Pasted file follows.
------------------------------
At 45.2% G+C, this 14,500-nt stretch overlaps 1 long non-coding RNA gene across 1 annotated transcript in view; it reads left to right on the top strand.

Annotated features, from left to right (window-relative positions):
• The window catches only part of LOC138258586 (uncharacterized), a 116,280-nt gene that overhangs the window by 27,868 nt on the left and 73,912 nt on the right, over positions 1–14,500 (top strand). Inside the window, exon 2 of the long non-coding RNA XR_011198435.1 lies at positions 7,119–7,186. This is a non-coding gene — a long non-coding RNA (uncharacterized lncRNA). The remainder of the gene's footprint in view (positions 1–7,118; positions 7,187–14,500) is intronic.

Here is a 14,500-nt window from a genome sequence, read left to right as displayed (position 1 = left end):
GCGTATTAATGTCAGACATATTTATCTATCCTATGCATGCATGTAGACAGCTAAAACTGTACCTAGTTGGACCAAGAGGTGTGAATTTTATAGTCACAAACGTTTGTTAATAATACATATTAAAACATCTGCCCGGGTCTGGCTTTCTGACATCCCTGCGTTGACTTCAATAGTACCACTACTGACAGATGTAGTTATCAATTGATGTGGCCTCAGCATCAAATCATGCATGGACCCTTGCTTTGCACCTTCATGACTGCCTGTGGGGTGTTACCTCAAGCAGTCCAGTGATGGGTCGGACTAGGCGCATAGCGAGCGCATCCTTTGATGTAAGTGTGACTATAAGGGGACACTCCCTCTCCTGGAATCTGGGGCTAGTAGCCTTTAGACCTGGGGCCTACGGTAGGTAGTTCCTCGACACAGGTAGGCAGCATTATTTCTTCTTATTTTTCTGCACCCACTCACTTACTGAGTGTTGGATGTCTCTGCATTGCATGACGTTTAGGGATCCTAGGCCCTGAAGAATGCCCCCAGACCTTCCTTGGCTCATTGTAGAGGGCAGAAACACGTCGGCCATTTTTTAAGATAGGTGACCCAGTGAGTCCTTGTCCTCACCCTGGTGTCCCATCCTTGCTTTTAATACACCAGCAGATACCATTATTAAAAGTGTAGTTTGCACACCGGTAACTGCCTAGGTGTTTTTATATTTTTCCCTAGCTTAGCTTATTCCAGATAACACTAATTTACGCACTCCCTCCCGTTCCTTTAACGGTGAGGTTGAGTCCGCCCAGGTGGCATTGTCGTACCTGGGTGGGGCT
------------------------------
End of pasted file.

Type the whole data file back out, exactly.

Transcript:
At 45.2% G+C, this 14,500-nt stretch overlaps 1 long non-coding RNA gene across 1 annotated transcript in view; it reads left to right on the top strand.

Annotated features, from left to right (window-relative positions):
• The window catches only part of LOC138258586 (uncharacterized), a 116,280-nt gene that overhangs the window by 27,868 nt on the left and 73,912 nt on the right, over positions 1–14,500 (top strand). Inside the window, exon 2 of the long non-coding RNA XR_011198435.1 lies at positions 7,119–7,186. This is a non-coding gene — a long non-coding RNA (uncharacterized lncRNA). The remainder of the gene's footprint in view (positions 1–7,118; positions 7,187–14,500) is intronic.

Here is a 14,500-nt window from a genome sequence, read left to right as displayed (position 1 = left end):
GCGTATTAATGTCAGACATATTTATCTATCCTATGCATGCATGTAGACAGCTAAAACTGTACCTAGTTGGACCAAGAGGTGTGAATTTTATAGTCACAAACGTTTGTTAATAATACATATTAAAACATCTGCCCGGGTCTGGCTTTCTGACATCCCTGCGTTGACTTCAATAGTACCACTACTGACAGATGTAGTTATCAATTGATGTGGCCTCAGCATCAAATCATGCATGGACCCTTGCTTTGCACCTTCATGACTGCCTGTGGGGTGTTACCTCAAGCAGTCCAGTGATGGGTCGGACTAGGCGCATAGCGAGCGCATCCTTTGATGTAAGTGTGACTATAAGGGGACACTCCCTCTCCTGGAATCTGGGGCTAGTAGCCTTTAGACCTGGGGCCTACGGTAGGTAGTTCCTCGACACAGGTAGGCAGCATTATTTCTTCTTATTTTTCTGCACCCACTCACTTACTGAGTGTTGGATGTCTCTGCATTGCATGACGTTTAGGGATCCTAGGCCCTGAAGAATGCCCCCAGACCTTCCTTGGCTCATTGTAGAGGGCAGAAACACGTCGGCCATTTTTTAAGATAGGTGACCCAGTGAGTCCTTGTCCTCACCCTGGTGTCCCATCCTTGCTTTTAATACACCAGCAGATACCATTATTAAAAGTGTAGTTTGCACACCGGTAACTGCCTAGGTGTTTTTATATTTTTCCCTAGCTTAGCTTATTCCAGATAACACTAATTTACGCACTCCCTCCCGTTCCTTTAACGGTGAGGTTGAGTCCGCCCAGGTGGCATTGTCGTACCTGGGTGGGGCT